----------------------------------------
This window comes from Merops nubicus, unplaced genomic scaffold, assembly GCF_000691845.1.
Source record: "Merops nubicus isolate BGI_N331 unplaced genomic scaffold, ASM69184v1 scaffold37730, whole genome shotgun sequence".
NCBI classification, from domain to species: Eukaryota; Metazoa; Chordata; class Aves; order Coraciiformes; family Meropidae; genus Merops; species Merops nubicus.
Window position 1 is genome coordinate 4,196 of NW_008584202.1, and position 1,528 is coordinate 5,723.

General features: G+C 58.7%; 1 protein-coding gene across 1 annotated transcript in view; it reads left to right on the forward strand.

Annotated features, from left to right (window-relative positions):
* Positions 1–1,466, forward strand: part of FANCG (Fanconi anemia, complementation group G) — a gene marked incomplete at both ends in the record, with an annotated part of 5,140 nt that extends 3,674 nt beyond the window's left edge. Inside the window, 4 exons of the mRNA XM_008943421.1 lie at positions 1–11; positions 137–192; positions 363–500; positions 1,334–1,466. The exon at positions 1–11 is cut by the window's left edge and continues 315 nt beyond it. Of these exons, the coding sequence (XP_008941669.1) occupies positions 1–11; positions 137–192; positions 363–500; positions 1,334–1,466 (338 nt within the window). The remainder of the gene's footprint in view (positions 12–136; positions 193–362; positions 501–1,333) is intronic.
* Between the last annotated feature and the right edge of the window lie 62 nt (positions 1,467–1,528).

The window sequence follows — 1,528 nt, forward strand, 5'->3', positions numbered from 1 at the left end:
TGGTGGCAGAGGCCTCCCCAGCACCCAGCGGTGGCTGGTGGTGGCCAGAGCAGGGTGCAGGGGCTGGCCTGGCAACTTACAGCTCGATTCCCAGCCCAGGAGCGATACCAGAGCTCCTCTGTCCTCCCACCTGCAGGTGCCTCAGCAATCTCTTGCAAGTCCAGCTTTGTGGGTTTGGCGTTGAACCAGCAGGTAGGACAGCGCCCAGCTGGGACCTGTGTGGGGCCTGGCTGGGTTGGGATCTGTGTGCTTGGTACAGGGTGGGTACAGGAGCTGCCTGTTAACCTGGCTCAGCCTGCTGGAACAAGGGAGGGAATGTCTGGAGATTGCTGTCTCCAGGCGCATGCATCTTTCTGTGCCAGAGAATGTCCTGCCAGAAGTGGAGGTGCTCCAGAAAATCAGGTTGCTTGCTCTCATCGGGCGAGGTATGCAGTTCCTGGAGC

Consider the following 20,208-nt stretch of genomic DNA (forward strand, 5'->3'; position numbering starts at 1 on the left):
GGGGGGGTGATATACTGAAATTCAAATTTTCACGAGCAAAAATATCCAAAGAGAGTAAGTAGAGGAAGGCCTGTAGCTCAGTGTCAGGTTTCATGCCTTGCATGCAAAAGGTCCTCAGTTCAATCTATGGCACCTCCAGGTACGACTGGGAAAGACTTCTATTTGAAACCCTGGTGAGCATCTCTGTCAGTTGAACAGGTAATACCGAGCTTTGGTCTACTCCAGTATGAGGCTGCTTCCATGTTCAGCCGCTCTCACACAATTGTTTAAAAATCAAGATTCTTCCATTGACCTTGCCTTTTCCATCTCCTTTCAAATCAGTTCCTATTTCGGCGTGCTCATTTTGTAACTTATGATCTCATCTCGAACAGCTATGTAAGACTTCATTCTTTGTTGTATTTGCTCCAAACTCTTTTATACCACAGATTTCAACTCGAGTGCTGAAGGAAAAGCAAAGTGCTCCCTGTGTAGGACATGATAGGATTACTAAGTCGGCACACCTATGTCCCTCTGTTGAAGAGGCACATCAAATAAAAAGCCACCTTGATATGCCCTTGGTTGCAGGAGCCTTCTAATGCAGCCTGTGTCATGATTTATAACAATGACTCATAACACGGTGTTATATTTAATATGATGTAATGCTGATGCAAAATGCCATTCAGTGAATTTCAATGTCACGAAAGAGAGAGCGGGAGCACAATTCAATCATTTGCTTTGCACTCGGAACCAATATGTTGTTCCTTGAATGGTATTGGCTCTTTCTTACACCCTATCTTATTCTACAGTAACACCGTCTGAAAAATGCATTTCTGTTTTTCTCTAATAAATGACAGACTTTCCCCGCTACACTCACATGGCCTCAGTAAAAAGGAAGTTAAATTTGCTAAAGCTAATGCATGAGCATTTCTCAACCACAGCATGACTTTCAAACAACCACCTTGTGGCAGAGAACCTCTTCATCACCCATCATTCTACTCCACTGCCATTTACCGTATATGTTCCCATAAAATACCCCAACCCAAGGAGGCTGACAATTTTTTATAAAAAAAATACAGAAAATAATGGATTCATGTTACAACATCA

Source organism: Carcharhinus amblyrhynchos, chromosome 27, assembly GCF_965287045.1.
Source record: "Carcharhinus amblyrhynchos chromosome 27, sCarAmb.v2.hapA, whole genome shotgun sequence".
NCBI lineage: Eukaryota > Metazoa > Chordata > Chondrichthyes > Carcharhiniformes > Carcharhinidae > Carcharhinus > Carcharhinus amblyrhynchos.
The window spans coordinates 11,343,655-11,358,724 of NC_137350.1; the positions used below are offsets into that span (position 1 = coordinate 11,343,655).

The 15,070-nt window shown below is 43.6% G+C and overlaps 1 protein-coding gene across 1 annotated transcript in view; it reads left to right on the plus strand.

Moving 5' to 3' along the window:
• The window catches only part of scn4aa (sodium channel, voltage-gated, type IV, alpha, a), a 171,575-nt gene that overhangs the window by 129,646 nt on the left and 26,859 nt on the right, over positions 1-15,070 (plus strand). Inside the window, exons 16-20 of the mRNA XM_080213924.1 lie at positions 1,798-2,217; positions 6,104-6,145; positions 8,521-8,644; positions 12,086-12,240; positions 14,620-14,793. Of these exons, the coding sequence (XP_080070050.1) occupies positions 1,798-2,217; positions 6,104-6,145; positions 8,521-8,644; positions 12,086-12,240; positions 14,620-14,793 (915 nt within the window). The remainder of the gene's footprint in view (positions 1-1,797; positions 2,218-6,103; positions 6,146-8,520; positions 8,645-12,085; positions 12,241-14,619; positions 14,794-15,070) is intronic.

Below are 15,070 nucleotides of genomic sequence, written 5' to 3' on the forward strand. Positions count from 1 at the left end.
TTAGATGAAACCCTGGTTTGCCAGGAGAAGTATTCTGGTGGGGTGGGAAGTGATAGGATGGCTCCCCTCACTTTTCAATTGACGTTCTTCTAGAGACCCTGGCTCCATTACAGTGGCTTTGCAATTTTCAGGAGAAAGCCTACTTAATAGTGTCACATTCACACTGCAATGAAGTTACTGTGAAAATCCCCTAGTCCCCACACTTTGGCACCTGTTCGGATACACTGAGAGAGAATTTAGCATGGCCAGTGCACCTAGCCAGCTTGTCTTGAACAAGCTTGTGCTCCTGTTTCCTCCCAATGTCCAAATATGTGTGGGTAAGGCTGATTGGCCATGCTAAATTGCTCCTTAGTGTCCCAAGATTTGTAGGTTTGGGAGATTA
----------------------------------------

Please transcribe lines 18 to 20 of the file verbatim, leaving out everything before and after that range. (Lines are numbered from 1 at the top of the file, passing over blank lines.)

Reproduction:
Moving 5' to 3' along the window:
• The window catches only part of scn4aa (sodium channel, voltage-gated, type IV, alpha, a), a 171,575-nt gene that overhangs the window by 129,646 nt on the left and 26,859 nt on the right, over positions 1-15,070 (plus strand). Inside the window, exons 16-20 of the mRNA XM_080213924.1 lie at positions 1,798-2,217; positions 6,104-6,145; positions 8,521-8,644; positions 12,086-12,240; positions 14,620-14,793. Of these exons, the coding sequence (XP_080070050.1) occupies positions 1,798-2,217; positions 6,104-6,145; positions 8,521-8,644; positions 12,086-12,240; positions 14,620-14,793 (915 nt within the window). The remainder of the gene's footprint in view (positions 1-1,797; positions 2,218-6,103; positions 6,146-8,520; positions 8,645-12,085; positions 12,241-14,619; positions 14,794-15,070) is intronic.

Below are 15,070 nucleotides of genomic sequence, written 5' to 3' on the forward strand. Positions count from 1 at the left end.